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Can social media influencers lure tourists back to Las Vegas?

Updated March 3, 2021 - 2:23 pm

Social media influencers from around the country are expected to be in Las Vegas next weekend to get a first look at how the city is readying for anticipated pent-up demand for the entertainment and activities it is famous for.

Influencers are expected to deliver reports to their millions of followers on the Vegas pool scene, helicopter rides over the Strip and other activities in one of the first phases of an elaborately structured plan to bring tourists back to Las Vegas and conventioneers to the city’s meeting halls.

The Las Vegas Convention and Visitors Authority’s seven-member marketing committee spent 90 minutes Monday hearing details of a plan developed by R&R Partners, its contracted marketing and advertising agency.

“It’s like a horse race and we’re at the starting gate,” LVCVA President and CEO Steve Hill told the committee before introducing R&R Partners principal Billy Vassiliadis and a team of R&R leaders who have been working on how to effectively market to consumers and meeting planners since the coronavirus first reached Nevada a year ago.

If R&R’s plans are adopted by the LVCVA board of directors next week, efforts to bring tourists back to Las Vegas will hit a peak in late April or early May.

On the convention side, the June 8 start of the World of Concrete trade show, which normally hosts more than 50,000 people, is targeted as the first major convention coming to town — but smaller shows will probably be coming to the city before that.

According to plans R&R outlined, the convention authority would use social media and multiple media channels to document the preparation and safety protocols being undertaken in advance of conventions. It then would put some of that preparation on video and distribute it so other meeting planners and potential show participants can see evidence of how well prepared Las Vegas will be to return to the meetings business.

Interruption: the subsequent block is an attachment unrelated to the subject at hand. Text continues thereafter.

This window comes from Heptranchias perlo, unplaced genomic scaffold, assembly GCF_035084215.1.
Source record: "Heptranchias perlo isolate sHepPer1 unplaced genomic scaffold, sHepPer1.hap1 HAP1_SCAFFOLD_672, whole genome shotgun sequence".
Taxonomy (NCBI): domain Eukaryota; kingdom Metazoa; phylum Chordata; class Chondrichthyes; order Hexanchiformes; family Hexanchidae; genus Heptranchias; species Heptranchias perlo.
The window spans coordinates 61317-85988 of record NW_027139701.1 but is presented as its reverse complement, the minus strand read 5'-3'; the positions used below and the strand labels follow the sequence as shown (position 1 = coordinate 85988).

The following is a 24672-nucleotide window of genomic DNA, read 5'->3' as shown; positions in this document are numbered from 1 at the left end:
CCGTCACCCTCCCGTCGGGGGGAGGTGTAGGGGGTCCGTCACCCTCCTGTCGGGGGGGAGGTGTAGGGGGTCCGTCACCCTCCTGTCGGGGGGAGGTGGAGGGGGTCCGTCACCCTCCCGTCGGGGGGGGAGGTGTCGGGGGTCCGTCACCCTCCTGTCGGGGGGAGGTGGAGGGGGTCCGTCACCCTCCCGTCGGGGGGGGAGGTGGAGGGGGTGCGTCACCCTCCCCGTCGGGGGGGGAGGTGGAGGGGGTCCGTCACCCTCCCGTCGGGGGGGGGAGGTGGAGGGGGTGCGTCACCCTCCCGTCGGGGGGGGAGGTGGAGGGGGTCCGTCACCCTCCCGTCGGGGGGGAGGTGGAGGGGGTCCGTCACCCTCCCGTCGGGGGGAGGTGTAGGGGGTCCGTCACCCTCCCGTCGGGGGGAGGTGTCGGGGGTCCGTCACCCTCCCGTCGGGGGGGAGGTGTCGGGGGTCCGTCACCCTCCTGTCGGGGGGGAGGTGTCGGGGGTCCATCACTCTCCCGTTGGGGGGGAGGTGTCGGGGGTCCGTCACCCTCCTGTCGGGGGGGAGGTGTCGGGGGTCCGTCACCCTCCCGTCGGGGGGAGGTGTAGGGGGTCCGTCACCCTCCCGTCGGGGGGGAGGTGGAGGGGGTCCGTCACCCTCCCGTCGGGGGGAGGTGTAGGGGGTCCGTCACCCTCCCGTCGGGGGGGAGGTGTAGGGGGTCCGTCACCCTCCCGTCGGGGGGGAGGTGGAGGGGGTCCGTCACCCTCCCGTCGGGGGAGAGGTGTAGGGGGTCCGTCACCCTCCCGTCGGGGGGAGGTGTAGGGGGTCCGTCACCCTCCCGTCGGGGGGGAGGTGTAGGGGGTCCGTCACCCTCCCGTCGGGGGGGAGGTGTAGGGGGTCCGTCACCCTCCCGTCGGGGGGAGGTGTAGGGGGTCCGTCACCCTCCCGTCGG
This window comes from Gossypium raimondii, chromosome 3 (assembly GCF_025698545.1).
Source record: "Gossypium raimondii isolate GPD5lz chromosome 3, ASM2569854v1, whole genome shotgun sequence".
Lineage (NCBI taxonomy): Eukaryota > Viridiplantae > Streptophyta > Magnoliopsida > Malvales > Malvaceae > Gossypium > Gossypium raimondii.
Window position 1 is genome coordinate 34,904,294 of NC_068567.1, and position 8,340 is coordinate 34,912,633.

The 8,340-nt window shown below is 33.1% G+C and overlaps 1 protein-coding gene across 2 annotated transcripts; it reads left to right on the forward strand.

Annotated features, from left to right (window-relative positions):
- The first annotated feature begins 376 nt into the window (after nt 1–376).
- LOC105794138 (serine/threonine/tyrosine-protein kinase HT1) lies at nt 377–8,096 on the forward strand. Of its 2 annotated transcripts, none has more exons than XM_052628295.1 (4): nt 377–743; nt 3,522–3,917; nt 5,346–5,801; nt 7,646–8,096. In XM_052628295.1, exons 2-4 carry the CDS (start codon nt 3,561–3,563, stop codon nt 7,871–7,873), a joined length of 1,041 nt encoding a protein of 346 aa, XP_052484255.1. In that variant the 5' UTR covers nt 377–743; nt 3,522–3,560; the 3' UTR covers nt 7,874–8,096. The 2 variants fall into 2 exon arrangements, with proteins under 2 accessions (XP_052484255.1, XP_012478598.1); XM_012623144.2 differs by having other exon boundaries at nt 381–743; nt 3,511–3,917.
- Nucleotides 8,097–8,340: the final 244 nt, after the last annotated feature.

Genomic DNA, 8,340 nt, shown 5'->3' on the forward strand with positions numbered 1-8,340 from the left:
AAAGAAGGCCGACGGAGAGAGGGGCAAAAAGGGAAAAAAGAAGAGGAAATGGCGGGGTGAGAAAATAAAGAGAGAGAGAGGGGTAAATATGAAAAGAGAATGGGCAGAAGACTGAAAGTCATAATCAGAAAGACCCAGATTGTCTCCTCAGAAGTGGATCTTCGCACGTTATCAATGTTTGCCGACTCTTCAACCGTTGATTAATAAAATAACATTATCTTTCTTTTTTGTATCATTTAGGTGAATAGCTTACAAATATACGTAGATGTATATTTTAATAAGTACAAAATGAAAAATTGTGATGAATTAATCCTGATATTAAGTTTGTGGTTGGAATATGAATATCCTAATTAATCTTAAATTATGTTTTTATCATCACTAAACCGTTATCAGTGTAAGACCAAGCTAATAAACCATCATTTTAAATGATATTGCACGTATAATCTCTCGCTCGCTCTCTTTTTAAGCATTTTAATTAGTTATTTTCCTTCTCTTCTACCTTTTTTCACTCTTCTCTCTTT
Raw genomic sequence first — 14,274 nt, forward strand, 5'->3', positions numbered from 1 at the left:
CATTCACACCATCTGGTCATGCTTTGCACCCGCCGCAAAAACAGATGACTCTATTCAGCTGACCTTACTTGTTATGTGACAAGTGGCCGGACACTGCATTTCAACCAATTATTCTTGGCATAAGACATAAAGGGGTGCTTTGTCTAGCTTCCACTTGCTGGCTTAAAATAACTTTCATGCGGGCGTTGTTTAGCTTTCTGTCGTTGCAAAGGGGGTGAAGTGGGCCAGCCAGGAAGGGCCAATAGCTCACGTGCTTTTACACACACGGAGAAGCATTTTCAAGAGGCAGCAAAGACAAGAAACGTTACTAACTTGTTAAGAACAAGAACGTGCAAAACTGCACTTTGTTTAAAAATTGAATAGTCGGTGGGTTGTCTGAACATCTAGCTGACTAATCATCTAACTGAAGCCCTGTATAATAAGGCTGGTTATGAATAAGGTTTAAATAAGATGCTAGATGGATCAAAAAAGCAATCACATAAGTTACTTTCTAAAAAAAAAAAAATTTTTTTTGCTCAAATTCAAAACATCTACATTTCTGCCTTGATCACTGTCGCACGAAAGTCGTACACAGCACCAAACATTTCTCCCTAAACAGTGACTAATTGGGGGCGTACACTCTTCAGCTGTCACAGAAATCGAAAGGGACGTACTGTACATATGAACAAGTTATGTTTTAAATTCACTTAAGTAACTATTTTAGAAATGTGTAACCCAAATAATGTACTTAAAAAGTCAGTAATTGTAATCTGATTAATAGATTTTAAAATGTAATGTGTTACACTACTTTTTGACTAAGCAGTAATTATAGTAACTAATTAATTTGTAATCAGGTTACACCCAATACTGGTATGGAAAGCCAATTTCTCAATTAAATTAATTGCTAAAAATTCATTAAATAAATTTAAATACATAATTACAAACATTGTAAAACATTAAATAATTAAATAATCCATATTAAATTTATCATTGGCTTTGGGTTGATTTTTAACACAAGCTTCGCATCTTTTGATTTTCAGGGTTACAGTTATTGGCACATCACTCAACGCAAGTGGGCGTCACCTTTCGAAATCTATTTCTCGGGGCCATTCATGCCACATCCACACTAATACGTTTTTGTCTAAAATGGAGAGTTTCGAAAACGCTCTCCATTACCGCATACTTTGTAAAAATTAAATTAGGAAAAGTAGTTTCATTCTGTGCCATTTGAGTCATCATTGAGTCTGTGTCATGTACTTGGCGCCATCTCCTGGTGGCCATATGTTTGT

R&R got a head start on the plan Monday, officially launching Fast Forward, a series of initiatives that have become a part of the LVCVA’s “Vegas Means Business” website for meetings and conventions.

A logo for Fast Forward is accented with a pair of chartreuse chevrons depicting forward motion, and R&R said it’s “neon for Vegas, green for go and green for money.” Fast Forward plays off the city’s “perpetual reinvention” and “constant redefinition” with the LVCVA’s brand-new — and still-unused — $987.1 million West Hall expansion as a centerpiece.

The Fast Forward section of the website is filled with stories, photographs, maps and videos showing all of the city’s convention and meeting facilities.

R&R is counting on meeting planners to weave some of those photos and stories into their pitches to businesses, organizations and trade associations that are on the fence about whether to meet in person or virtually. The agency figures that showing off the city’s meeting facilities and health and safety modifications to associations and their memberships will provide a new comfort level that will convince doubters that a convention or trade show can be held safely.

Global Meetings Industry Day

Another key date on the LVCVA’s calendar is April 8, Global Meetings Industry Day, when it will partner with Caesars Entertainment Inc. to bring meeting planners to the city to see the West Hall expansion as well as new or refreshed meeting facilities developed by Caesars, Wynn Resorts Ltd. and MGM Resorts International.

Tours also will give meeting planners the opportunity to see firsthand how well prepared Las Vegas is to bring back conventions and meetings.

Marketing committee Vice Chairman Anton Nikodemus, an MGM Resorts executive, questioned whether a late April-early May push for tourists would be too late with some already booking vacations and cruises now.

Vassiliadis said R&R, which is working closely with Hill and Chief Marketing Officer Kate Wik, can move faster if necessary.

“One of the things we’ve learned through this terrible time is to be flexible one way or the other,” Vassiliadis said. “Speed up, slow down, speed up, slow down. It’s real-time decision making.”

He said LVCVA officials will be looking at what bookings are doing over the next 60 days and to take into consideration the authority’s $65 million advertising budget, which is 36 percent below what it was a year earlier because hotel room taxes are down as a result of the coronavirus pandemic.

“Taking all those factors into account, if the feeling is shared that we need to punch the accelerator, we’re ready to punch it.” Vassiliadis said.

Contact Richard N. Velotta at rvelotta@reviewjournal.com or 702-477-3893. Follow @RickVelotta on Twitter.

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